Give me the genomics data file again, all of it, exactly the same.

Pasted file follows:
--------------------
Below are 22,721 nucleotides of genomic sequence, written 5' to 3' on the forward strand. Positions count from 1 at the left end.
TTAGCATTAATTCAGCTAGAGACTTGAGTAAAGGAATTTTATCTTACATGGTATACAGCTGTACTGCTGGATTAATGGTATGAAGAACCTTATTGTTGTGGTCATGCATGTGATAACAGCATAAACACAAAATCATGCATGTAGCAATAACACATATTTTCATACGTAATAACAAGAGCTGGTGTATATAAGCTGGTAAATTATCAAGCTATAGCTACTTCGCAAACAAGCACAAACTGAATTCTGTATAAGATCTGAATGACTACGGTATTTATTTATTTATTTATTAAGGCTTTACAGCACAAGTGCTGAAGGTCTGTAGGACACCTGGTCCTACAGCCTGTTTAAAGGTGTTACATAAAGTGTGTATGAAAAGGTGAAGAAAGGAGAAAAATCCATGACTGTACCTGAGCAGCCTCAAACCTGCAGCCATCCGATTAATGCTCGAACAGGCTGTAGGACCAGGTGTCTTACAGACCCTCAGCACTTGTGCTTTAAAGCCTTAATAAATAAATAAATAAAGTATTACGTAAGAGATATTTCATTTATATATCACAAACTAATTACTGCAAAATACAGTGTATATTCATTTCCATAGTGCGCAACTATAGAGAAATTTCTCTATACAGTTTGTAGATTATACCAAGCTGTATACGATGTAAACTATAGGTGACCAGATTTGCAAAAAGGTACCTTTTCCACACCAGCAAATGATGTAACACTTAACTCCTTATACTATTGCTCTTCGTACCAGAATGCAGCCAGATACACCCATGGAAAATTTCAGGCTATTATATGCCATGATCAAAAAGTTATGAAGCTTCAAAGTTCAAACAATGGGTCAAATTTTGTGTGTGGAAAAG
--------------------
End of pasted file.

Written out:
Below are 22,721 nucleotides of genomic sequence, written 5' to 3' on the forward strand. Positions count from 1 at the left end.
TTAGCATTAATTCAGCTAGAGACTTGAGTAAAGGAATTTTATCTTACATGGTATACAGCTGTACTGCTGGATTAATGGTATGAAGAACCTTATTGTTGTGGTCATGCATGTGATAACAGCATAAACACAAAATCATGCATGTAGCAATAACACATATTTTCATACGTAATAACAAGAGCTGGTGTATATAAGCTGGTAAATTATCAAGCTATAGCTACTTCGCAAACAAGCACAAACTGAATTCTGTATAAGATCTGAATGACTACGGTATTTATTTATTTATTTATTAAGGCTTTACAGCACAAGTGCTGAAGGTCTGTAGGACACCTGGTCCTACAGCCTGTTTAAAGGTGTTACATAAAGTGTGTATGAAAAGGTGAAGAAAGGAGAAAAATCCATGACTGTACCTGAGCAGCCTCAAACCTGCAGCCATCCGATTAATGCTCGAACAGGCTGTAGGACCAGGTGTCTTACAGACCCTCAGCACTTGTGCTTTAAAGCCTTAATAAATAAATAAATAAAGTATTACGTAAGAGATATTTCATTTATATATCACAAACTAATTACTGCAAAATACAGTGTATATTCATTTCCATAGTGCGCAACTATAGAGAAATTTCTCTATACAGTTTGTAGATTATACCAAGCTGTATACGATGTAAACTATAGGTGACCAGATTTGCAAAAAGGTACCTTTTCCACACCAGCAAATGATGTAACACTTAACTCCTTATACTATTGCTCTTCGTACCAGAATGCAGCCAGATACACCCATGGAAAATTTCAGGCTATTATATGCCATGATCAAAAAGTTATGAAGCTTCAAAGTTCAAACAATGGGTCAAATTTTGTGTGTGGAAAAG